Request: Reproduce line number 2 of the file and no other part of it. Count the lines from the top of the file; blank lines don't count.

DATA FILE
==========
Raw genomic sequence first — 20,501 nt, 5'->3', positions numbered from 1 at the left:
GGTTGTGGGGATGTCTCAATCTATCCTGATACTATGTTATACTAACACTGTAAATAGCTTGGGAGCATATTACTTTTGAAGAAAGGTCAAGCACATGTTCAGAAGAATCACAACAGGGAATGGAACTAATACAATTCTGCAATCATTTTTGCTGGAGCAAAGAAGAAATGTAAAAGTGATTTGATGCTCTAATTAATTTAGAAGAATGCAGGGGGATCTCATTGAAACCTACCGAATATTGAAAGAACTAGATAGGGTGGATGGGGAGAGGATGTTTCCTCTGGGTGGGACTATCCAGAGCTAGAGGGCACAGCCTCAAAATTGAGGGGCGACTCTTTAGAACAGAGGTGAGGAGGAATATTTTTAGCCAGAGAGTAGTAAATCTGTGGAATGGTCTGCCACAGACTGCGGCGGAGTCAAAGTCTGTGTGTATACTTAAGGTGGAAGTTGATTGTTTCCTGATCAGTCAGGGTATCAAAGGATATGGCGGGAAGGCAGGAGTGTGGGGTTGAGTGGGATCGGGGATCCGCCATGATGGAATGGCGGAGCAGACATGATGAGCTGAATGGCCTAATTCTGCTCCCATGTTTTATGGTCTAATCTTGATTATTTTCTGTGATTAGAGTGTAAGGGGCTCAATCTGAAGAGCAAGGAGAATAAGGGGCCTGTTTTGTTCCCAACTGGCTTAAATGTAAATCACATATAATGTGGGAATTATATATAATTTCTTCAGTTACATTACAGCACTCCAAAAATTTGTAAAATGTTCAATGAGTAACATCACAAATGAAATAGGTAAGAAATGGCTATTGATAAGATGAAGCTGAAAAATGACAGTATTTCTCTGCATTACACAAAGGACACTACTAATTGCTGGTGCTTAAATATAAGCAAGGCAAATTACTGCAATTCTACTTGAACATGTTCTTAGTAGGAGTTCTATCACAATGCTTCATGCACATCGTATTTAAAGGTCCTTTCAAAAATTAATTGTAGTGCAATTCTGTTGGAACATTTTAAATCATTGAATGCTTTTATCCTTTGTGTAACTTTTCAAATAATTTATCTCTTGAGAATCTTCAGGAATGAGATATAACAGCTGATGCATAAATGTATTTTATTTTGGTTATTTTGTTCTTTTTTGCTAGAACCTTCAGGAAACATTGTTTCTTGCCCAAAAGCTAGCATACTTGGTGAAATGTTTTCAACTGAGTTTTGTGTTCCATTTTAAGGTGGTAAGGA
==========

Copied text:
GGTTGTGGGGATGTCTCAATCTATCCTGATACTATGTTATACTAACACTGTAAATAGCTTGGGAGCATATTACTTTTGAAGAAAGGTCAAGCACATGTTCAGAAGAATCACAACAGGGAATGGAACTAATACAATTCTGCAATCATTTTTGCTGGAGCAAAGAAGAAATGTAAAAGTGATTTGATGCTCTAATTAATTTAGAAGAATGCAGGGGGATCTCATTGAAACCTACCGAATATTGAAAGAACTAGATAGGGTGGATGGGGAGAGGATGTTTCCTCTGGGTGGGACTATCCAGAGCTAGAGGGCACAGCCTCAAAATTGAGGGGCGACTCTTTAGAACAGAGGTGAGGAGGAATATTTTTAGCCAGAGAGTAGTAAATCTGTGGAATGGTCTGCCACAGACTGCGGCGGAGTCAAAGTCTGTGTGTATACTTAAGGTGGAAGTTGATTGTTTCCTGATCAGTCAGGGTATCAAAGGATATGGCGGGAAGGCAGGAGTGTGGGGTTGAGTGGGATCGGGGATCCGCCATGATGGAATGGCGGAGCAGACATGATGAGCTGAATGGCCTAATTCTGCTCCCATGTTTTATGGTCTAATCTTGATTATTTTCTGTGATTAGAGTGTAAGGGGCTCAATCTGAAGAGCAAGGAGAATAAGGGGCCTGTTTTGTTCCCAACTGGCTTAAATGTAAATCACATATAATGTGGGAATTATATATAATTTCTTCAGTTACATTACAGCACTCCAAAAATTTGTAAAATGTTCAATGAGTAACATCACAAATGAAATAGGTAAGAAATGGCTATTGATAAGATGAAGCTGAAAAATGACAGTATTTCTCTGCATTACACAAAGGACACTACTAATTGCTGGTGCTTAAATATAAGCAAGGCAAATTACTGCAATTCTACTTGAACATGTTCTTAGTAGGAGTTCTATCACAATGCTTCATGCACATCGTATTTAAAGGTCCTTTCAAAAATTAATTGTAGTGCAATTCTGTTGGAACATTTTAAATCATTGAATGCTTTTATCCTTTGTGTAACTTTTCAAATAATTTATCTCTTGAGAATCTTCAGGAATGAGATATAACAGCTGATGCATAAATGTATTTTATTTTGGTTATTTTGTTCTTTTTTGCTAGAACCTTCAGGAAACATTGTTTCTTGCCCAAAAGCTAGCATACTTGGTGAAATGTTTTCAACTGAGTTTTGTGTTCCATTTTAAGGTGGTAAGGA